Commission refers UK to court over privacy laws

The European Commission has asked the ECJ to rule on whether the UK's privacy laws are adequate, in a case that began with complaints about BT's trials of Phorm advertising technology
Written by Tom Espiner, Contributor

The European Commission has referred the UK government to the European Court of Justice over its implementation of privacy law.

The UK government does not have adequate data protection and privacy laws, the Commission contends. On Thursday, the Commission announced that it had referred the case to the European Court of Justice (ECJ).

"The action is because of a loophole in UK law [that] doesn't ensure a [privacy] complaint is looked into properly," the Commission's digital agenda spokesman Jonathan Todd told ZDNet UK on Thursday.

The Home Office, which is in charge of UK interception law, said in a statement that it was planning to make changes to UK interception laws.

"We can confirm that we are in discussions with the Commission about this directive and are disappointed the Commission has decided to refer the case to the European Court of Justice," said a Home Office spokesman. "We are planning to make changes to address the Commission's concerns and will be setting out more detail on any necessary amendments or legislation in due course."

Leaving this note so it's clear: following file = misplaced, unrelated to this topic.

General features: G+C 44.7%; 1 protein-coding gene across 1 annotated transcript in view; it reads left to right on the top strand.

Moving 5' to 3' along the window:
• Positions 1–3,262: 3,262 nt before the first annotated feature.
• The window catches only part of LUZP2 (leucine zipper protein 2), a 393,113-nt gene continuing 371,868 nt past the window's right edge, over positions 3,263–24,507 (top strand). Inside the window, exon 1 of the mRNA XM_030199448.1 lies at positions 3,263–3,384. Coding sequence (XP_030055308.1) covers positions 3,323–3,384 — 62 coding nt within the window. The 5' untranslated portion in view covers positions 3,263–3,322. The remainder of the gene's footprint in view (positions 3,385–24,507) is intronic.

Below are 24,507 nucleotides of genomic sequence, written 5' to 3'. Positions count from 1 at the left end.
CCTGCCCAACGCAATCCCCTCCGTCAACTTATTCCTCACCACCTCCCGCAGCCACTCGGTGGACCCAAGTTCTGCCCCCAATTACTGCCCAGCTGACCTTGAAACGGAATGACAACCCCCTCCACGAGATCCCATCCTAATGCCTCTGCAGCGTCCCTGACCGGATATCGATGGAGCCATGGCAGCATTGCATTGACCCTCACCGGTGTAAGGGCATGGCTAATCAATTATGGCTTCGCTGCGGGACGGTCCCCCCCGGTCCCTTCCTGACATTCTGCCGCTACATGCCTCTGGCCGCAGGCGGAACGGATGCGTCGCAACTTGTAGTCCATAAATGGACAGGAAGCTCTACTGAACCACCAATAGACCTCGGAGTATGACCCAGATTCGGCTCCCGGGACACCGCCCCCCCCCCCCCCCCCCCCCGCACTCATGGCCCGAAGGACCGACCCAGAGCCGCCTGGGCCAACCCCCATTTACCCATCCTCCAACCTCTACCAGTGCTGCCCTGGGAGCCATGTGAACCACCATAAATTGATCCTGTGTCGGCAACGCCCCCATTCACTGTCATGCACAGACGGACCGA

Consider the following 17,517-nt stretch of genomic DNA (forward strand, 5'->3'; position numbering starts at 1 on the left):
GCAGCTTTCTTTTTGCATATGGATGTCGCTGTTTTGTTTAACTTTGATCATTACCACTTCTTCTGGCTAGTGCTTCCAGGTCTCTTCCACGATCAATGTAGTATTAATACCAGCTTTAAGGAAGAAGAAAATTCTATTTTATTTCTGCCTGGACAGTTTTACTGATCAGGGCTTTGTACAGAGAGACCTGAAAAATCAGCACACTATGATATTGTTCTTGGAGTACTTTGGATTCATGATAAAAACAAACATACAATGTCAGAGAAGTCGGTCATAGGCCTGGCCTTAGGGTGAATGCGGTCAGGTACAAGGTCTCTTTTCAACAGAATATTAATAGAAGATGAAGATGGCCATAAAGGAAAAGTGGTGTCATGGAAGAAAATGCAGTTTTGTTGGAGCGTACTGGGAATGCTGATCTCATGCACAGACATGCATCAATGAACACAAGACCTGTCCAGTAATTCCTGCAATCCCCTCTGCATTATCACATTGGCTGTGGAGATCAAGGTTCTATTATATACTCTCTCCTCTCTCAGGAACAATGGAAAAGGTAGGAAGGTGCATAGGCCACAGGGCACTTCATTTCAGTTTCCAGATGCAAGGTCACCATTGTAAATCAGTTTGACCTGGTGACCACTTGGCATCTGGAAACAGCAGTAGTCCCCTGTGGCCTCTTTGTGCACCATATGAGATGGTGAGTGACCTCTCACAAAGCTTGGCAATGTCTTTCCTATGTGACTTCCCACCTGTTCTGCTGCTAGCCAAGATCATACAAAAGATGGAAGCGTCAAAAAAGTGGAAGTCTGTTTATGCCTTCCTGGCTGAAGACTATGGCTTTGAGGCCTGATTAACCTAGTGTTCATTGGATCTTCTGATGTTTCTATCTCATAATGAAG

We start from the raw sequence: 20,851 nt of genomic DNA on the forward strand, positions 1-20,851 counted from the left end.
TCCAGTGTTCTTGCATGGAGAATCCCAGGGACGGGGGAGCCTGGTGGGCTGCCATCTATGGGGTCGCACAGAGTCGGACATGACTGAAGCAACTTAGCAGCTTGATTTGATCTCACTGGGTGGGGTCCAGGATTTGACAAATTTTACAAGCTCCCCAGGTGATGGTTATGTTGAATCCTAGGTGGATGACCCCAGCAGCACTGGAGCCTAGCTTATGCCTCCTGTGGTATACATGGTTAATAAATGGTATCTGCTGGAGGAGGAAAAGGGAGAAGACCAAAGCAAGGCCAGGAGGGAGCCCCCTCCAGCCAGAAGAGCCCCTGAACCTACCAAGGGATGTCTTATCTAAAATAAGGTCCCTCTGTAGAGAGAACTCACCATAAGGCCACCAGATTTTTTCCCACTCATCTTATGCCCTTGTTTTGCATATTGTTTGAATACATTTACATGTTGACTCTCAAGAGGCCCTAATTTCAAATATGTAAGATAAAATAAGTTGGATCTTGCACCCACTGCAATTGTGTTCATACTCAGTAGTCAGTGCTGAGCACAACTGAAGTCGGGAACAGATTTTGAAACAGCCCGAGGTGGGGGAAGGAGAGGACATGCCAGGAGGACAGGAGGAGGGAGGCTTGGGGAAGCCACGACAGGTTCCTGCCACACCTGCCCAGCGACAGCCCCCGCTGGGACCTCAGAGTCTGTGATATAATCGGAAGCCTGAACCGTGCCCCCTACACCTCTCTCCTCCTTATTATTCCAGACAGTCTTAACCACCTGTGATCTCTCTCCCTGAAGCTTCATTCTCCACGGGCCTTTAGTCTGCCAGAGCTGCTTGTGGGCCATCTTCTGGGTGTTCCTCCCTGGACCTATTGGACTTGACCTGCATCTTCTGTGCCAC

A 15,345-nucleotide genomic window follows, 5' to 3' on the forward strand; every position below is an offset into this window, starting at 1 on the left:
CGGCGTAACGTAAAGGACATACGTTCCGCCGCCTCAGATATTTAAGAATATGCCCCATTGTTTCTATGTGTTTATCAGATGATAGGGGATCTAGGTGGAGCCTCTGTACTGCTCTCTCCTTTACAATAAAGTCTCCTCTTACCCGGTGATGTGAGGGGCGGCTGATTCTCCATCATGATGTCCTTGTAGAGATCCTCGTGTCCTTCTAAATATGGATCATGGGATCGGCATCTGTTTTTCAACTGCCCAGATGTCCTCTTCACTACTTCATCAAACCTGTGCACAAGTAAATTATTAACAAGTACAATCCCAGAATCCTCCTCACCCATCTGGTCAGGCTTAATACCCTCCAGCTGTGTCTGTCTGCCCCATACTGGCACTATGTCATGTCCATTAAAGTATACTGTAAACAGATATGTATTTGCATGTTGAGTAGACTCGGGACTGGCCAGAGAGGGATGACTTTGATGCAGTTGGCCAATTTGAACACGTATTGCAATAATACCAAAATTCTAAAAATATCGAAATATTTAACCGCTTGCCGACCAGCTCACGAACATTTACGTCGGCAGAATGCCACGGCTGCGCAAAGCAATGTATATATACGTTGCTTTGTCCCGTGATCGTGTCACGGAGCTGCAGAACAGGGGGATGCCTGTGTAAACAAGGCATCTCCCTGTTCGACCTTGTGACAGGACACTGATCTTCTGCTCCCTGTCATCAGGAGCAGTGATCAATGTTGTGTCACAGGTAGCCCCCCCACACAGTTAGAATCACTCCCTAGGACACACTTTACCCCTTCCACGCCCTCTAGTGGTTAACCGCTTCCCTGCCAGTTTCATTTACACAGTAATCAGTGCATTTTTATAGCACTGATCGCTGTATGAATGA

The Commission's infringement action against the UK government was opened in April 2009, following the UK government's failure to take action over complaints about BT's trials of Phorm's behavioural advertising technology. That technology monitored people's web-surfing habits to better target advertising at them.

The Commission has referred the UK to the ECJ as it considers there is no independent national authority that can hear complaints about the interception of communications.

Current UK law, such as Ripa, authorises interception when the person intercepting the communications has "reasonable grounds for believing" that consent has been given, which is not stringent enough, according to the Commission.

In addition, UK law only prohibits unlawful intentional interception, whereas European law prohibits any unlawful interception.

Should the court rule in the Commission's favour, the UK government will be obliged to take action to change national law. If UK government inaction continues, then it will be liable for a fine.

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